Different theoretical starting points.  Not saying I'm right.  Just showing where I'm coming from.  And another reason the stats above can be skewed.

post #34 of 50
Thread Starter 
Quote:
Originally Posted by Panserbjorne View Post

I edited my above post for more clarity and additional stats.

 

I also don't want to sound like I'm lambasting your doc.  From HIS perspective tTG is perhaps not enough, and most don't necessarily like IgG results.  However it may be worth running them.  Low ferritin is another reason to suspect CD-with anemia, did they break that down for you?  What kind of anemia?   Another thing to look at is suppressed sIgA, though if she's early on that may not be present. 

 

The genetic test is also an option.  What he's saying if the scope is negative is if she has the predisposition it's not expressing yet.  For a diagnosis he wants to see expression.  I understand that from an evidence based medicine perspective.  I don't from a parent's perspective, or from someone who works in prevention.  He wants to see disease so he can treat.  I'd prefer that, when you have clear results showing your predisposition you don't express.  I prefer to take preemptive measures to avoid pathology if at all possible.

 

Different theoretical starting points.  Not saying I'm right.  Just showing where I'm coming from.  And another reason the stats above can be skewed.



I get it, PB.  I tend toward a prevention frame-of-reference myself so I have been extremely frustrated with docs at this hospital (this GI in particular) in the past.  Now I have reached a point of understanding and agreeing to disagree and go to other sources to get the other side of things.

 

So with my 3-yr-old DD who is low iron but not anemic I did ask him about that while we were there with DS this week.  He said it is non-anemic iron deficiency.  Didn't offer a reason, but I am now suspecting early stage CD in her as well.  Unlike DS, who has been anemic practically his whole life, DD has never been anemic or even low before despite lots more bloody stools than DS ever had.  We did IgG testing on her and she tested low positive to wheat but no reaction to gluten.  So, now that I'm thinking of it, the second time we eliminated it was just wheat.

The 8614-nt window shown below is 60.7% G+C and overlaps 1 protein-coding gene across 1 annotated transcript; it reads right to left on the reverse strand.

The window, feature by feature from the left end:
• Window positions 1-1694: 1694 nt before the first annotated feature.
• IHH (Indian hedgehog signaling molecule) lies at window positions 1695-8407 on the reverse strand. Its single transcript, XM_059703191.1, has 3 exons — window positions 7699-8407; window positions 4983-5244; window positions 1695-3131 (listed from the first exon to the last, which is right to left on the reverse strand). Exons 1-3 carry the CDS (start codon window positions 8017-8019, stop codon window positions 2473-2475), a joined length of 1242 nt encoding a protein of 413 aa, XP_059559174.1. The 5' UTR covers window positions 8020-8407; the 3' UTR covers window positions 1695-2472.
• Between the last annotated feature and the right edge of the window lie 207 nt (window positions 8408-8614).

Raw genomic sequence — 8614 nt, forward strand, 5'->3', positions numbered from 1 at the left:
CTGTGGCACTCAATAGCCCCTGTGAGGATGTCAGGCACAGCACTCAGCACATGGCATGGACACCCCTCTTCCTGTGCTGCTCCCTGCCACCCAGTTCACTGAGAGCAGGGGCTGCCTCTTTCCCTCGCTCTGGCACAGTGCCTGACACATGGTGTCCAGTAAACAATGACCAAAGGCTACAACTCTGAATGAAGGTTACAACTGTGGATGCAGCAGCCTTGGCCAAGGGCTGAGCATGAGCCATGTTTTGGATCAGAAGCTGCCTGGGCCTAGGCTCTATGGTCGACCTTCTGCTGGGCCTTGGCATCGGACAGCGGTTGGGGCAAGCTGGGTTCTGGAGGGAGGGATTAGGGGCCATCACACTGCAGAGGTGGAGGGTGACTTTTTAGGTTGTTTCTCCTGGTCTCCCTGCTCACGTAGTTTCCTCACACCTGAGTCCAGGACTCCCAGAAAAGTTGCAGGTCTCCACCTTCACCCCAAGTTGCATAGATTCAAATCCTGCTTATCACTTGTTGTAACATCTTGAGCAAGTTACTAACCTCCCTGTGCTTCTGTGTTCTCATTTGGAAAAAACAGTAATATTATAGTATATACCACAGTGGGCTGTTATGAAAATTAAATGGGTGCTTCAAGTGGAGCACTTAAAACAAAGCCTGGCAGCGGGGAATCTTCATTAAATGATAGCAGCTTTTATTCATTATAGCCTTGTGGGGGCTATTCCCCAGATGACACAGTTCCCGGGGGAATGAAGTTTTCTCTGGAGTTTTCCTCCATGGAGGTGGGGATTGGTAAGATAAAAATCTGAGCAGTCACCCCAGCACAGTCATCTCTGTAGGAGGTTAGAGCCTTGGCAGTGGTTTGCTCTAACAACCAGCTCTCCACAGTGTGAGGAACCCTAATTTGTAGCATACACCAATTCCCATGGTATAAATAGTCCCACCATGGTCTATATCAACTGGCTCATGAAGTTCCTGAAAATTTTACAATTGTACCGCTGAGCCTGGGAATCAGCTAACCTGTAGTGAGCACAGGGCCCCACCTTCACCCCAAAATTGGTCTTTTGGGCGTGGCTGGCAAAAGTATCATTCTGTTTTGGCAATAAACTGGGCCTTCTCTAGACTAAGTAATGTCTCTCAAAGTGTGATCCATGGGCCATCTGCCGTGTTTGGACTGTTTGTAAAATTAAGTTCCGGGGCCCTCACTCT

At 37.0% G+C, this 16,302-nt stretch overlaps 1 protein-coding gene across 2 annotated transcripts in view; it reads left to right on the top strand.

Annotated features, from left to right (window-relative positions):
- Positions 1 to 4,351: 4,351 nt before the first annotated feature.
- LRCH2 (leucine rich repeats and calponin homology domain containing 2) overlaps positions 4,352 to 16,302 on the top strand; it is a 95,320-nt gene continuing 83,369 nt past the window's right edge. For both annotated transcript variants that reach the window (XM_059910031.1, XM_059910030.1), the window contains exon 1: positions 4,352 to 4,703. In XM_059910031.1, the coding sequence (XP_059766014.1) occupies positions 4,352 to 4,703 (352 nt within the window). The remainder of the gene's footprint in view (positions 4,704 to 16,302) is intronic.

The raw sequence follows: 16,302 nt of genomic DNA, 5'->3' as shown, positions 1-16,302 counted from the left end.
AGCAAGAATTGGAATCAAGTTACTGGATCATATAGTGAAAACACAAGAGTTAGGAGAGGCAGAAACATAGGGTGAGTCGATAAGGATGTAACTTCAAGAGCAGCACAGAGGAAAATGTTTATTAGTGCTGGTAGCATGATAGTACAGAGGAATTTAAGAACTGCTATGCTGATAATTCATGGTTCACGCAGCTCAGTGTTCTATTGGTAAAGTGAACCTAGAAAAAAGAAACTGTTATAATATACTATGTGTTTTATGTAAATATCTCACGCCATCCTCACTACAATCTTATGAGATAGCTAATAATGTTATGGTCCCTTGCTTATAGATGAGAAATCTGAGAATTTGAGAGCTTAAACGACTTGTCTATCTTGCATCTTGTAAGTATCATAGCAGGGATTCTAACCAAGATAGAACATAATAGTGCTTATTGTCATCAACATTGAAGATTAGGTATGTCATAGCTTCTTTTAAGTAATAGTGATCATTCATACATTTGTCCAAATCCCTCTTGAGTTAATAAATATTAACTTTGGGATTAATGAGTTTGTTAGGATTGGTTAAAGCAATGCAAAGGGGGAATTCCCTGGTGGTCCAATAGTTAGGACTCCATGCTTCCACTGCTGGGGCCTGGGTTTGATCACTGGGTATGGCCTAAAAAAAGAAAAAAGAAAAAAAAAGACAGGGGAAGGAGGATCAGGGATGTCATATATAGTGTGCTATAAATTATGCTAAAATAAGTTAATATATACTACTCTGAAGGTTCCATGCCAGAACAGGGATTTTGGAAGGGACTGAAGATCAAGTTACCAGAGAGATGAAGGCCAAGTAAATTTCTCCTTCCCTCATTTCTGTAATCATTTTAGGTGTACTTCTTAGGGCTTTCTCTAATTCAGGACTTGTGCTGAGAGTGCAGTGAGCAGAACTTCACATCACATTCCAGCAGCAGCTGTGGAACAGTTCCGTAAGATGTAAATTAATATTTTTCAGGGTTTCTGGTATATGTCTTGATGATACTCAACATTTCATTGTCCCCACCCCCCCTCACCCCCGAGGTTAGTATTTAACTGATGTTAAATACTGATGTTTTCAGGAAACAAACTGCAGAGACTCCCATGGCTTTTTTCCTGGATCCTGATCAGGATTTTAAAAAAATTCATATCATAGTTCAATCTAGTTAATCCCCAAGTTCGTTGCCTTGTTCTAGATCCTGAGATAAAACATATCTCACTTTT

post #35 of 50

gotcha. 

 

So yes...you definitely hit the nail on the head in terms of only wheat and not gluten.  good catch there.

 

Sounds like if it's an issue it's still early stage.  You're being super proactive, but not likely to get a ton of answer from the medical profession, which is okay.

 

Good luck and you're really doing a great job of information gathering and questioning.

post #36 of 50
Thread Starter 

Well, the endoscopy and colonoscopy was normal. 

 

We're thinking we need to build up his iron level before we mess with gluten so that we have a true baseline to go off of.  The GI wants to see him in 3 months and repeat iron tests and tTG (I think/ hope).  If his iron is better and tTG is the same or higher we will trial no gluten.  If his tTG has dropped, iron is better, and behavior has improved I don't know what we'll do.  If iron is better but behavior is not all the more evidence in my mind to do a trial off gluten. 

 

Hoping waiting 3 months doesn't cause CD to develop when it wasn't there yet.  I'm pretty sure we'll be eliminating gluten at home at a minimum as a preventative measure, but I feel like we need to stagger the interventions so we can really try to determine what effect things have. 

 

Thoughts?

post #37 of 50